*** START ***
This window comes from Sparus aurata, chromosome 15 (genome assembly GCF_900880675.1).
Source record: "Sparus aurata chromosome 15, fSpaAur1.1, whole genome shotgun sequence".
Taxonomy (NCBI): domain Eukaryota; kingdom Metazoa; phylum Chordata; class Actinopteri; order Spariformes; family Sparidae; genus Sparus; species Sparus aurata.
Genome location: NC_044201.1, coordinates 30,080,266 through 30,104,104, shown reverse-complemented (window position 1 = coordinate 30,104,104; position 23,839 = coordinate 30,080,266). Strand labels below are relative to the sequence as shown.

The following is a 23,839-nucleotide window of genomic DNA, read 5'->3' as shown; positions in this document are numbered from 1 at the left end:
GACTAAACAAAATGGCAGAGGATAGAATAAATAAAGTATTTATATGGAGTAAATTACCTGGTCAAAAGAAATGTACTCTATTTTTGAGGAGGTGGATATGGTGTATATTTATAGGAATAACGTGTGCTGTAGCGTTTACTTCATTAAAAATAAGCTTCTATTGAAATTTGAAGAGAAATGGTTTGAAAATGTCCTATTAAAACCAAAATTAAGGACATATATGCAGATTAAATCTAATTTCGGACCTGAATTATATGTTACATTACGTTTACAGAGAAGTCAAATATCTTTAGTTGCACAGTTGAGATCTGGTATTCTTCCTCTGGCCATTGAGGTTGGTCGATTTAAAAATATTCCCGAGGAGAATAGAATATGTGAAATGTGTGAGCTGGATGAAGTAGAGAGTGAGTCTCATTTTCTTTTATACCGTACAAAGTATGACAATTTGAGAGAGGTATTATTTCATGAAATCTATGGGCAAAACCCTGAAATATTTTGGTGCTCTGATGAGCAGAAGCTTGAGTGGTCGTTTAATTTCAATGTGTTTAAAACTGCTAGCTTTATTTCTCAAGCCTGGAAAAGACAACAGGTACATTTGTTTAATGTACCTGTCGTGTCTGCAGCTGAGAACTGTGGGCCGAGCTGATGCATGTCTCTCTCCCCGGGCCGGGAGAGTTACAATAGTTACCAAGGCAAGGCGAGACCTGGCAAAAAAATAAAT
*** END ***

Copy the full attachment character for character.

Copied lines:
This window comes from Sparus aurata, chromosome 15 (genome assembly GCF_900880675.1).
Source record: "Sparus aurata chromosome 15, fSpaAur1.1, whole genome shotgun sequence".
Taxonomy (NCBI): domain Eukaryota; kingdom Metazoa; phylum Chordata; class Actinopteri; order Spariformes; family Sparidae; genus Sparus; species Sparus aurata.
Genome location: NC_044201.1, coordinates 30,080,266 through 30,104,104, shown reverse-complemented (window position 1 = coordinate 30,104,104; position 23,839 = coordinate 30,080,266). Strand labels below are relative to the sequence as shown.

The following is a 23,839-nucleotide window of genomic DNA, read 5'->3' as shown; positions in this document are numbered from 1 at the left end:
GACTAAACAAAATGGCAGAGGATAGAATAAATAAAGTATTTATATGGAGTAAATTACCTGGTCAAAAGAAATGTACTCTATTTTTGAGGAGGTGGATATGGTGTATATTTATAGGAATAACGTGTGCTGTAGCGTTTACTTCATTAAAAATAAGCTTCTATTGAAATTTGAAGAGAAATGGTTTGAAAATGTCCTATTAAAACCAAAATTAAGGACATATATGCAGATTAAATCTAATTTCGGACCTGAATTATATGTTACATTACGTTTACAGAGAAGTCAAATATCTTTAGTTGCACAGTTGAGATCTGGTATTCTTCCTCTGGCCATTGAGGTTGGTCGATTTAAAAATATTCCCGAGGAGAATAGAATATGTGAAATGTGTGAGCTGGATGAAGTAGAGAGTGAGTCTCATTTTCTTTTATACCGTACAAAGTATGACAATTTGAGAGAGGTATTATTTCATGAAATCTATGGGCAAAACCCTGAAATATTTTGGTGCTCTGATGAGCAGAAGCTTGAGTGGTCGTTTAATTTCAATGTGTTTAAAACTGCTAGCTTTATTTCTCAAGCCTGGAAAAGACAACAGGTACATTTGTTTAATGTACCTGTCGTGTCTGCAGCTGAGAACTGTGGGCCGAGCTGATGCATGTCTCTCTCCCCGGGCCGGGAGAGTTACAATAGTTACCAAGGCAAGGCGAGACCTGGCAAAAAAATAAAT